We were also pleased to see that Haiyat's youngest daughter, Anoud (age 4) was looking so well. When we last saw her, only a little over a week ago, we had to visit her in the hospital. She was very ill with bronchitis, not uncommon in the cold stone houses with insufficient heat here. Anoud is disabled - paralyzed and cognitively delayed - and recently diagnosed with a seizure disorder. Bronchitis is even more dangerous for her and we were very worried about her. Haiiyat was exhausted - spending her nights sleeping upright in a hard chair in Anoud's hospital room and then, in the daytime, rushing home to make sure the other children's needs were met. Seeing Anoud with rosy cheeks and clear eyes was a relief. And we were very happy to be able to deliver the stove to her mother, to relieve her of some of the work of caring for her family.

Next, we continued on in the truck to the home of Abu Mais and his family. CRP is moving into a larger, much less expensive flat here but the reason it is less expensive is because it's unfurnished (unfurnished flats in Jordan do not have anything in them - not even appliances) This family has finally, after over two years of waiting, interviews, security checks, etc, was accepted for resettlement to the US and were leaving the next morning for their flights. They had been selling everything they owned and CRP purchased their refrigerator and stove. We loaded them on to the truck and then visited with the family for a while, reluctantly saying our goodbyes.

CRP has known this family for over two years. We first provided Um Mais with a home salon Micro-Project and, most recently, helped them by enlisting our volunteers to translate correspondence in Arabic from them into English that was necessary toward their resettlement. We had provided the children with warm coats in winter and their youngest,baby Samir, with milk under our MILK for KIDS project. We were saying goodbye to old friends, not just assistance recipients.

Although pleased that they finally were going to be resettled,the parents were very nervous at the same time - they have heard that it is very hard for new immigrants to the US, that many newly resettled Iraqis are in crisis because they cannot find work - or adequately paid work - before the few months of assistance they receive when first arriving runs out. Their English skills are very limited. They are leaving behind everything they have ever known, taking nothing but some clothes, to begin a new life in an alien culture and at the worst economic time. I told them to send us an email as soon as they are able to after they arrive and let us know how they are. We will keep in touch and, if they find themselves in crisis, we will try to find someone in their new community to befriend them and help them explore and access possible solutions. They seem relieved and promise they will keep in touch.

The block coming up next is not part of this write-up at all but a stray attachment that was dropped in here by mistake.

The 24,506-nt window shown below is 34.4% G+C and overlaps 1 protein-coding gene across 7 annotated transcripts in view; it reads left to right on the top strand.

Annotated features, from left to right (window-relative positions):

We took some last minute photos and went through another round of long embraces and kisses before we turned to leave. As we walked away, Ghazwan wiped tears from his eyes, "I hate this part" he said, "It brings it all back to me, the memory of the night my brother and mother left (to be resettled) It brings it all back"

The pain being separated by continents from close family is nearly unbearable. As of now, Ghazwan and his wife's file is still in only "protection" unit at UNHCR. Files must be moved from the protection unit to the resettlement unit before they can be considered for possible resettlement. Sometimes this happens rapidly and, for others, like Ghazwan, their files remain in protection year after year, taking away any hope of reunification with loved ones or escaping the challenges they face here as nonresidents.

We installed the appliances in the new CRP flat and did a run-through to see what was needed. Ghazwan and I returned to my flat and, over a quickly grabbed shwama sandwich, discussed moving logistics, arranged for a truck for the move, and then a few of the cases we are working on now. He made arrangements for someone to bring me some old newspapers I need to wrap glass items in for the move and then left, to finally go home to see his own children.

I downloaded photos that I took at our visits to Haiyat and Abu Mais families and sent them to Mary and to the donor who contributed the stove to Haiyat. I wrote emails to my own adult children who I neglect too much because of the demands of CRP days. I did some personal chores and then, rubbing my sleepy eyes, went to bed and tried to read myself to sleep.

I was still awake at 3 a.m. so gave up, got up and checked my email and facebook. I had online conferences with Mary and some others who were in the middle of their early evening and went back to bed around 7am, falling over into immediate and deep sleep.